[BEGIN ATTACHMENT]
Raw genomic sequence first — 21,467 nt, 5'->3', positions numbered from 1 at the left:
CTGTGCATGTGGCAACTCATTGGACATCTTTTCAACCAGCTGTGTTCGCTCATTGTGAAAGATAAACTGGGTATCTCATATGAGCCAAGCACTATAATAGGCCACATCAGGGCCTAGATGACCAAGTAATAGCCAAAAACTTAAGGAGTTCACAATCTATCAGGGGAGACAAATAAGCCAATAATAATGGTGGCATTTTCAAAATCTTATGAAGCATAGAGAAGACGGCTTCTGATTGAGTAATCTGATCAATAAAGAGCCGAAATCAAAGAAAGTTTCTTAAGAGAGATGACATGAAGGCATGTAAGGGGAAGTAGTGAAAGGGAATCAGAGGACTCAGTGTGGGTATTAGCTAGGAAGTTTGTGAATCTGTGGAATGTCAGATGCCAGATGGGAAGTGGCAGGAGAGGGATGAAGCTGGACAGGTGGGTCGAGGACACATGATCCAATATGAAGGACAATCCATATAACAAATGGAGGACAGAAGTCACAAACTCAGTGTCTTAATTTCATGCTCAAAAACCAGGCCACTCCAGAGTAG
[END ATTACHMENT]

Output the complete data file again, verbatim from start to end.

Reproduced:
Raw genomic sequence first — 21,467 nt, 5'->3', positions numbered from 1 at the left:
CTGTGCATGTGGCAACTCATTGGACATCTTTTCAACCAGCTGTGTTCGCTCATTGTGAAAGATAAACTGGGTATCTCATATGAGCCAAGCACTATAATAGGCCACATCAGGGCCTAGATGACCAAGTAATAGCCAAAAACTTAAGGAGTTCACAATCTATCAGGGGAGACAAATAAGCCAATAATAATGGTGGCATTTTCAAAATCTTATGAAGCATAGAGAAGACGGCTTCTGATTGAGTAATCTGATCAATAAAGAGCCGAAATCAAAGAAAGTTTCTTAAGAGAGATGACATGAAGGCATGTAAGGGGAAGTAGTGAAAGGGAATCAGAGGACTCAGTGTGGGTATTAGCTAGGAAGTTTGTGAATCTGTGGAATGTCAGATGCCAGATGGGAAGTGGCAGGAGAGGGATGAAGCTGGACAGGTGGGTCGAGGACACATGATCCAATATGAAGGACAATCCATATAACAAATGGAGGACAGAAGTCACAAACTCAGTGTCTTAATTTCATGCTCAAAAACCAGGCCACTCCAGAGTAG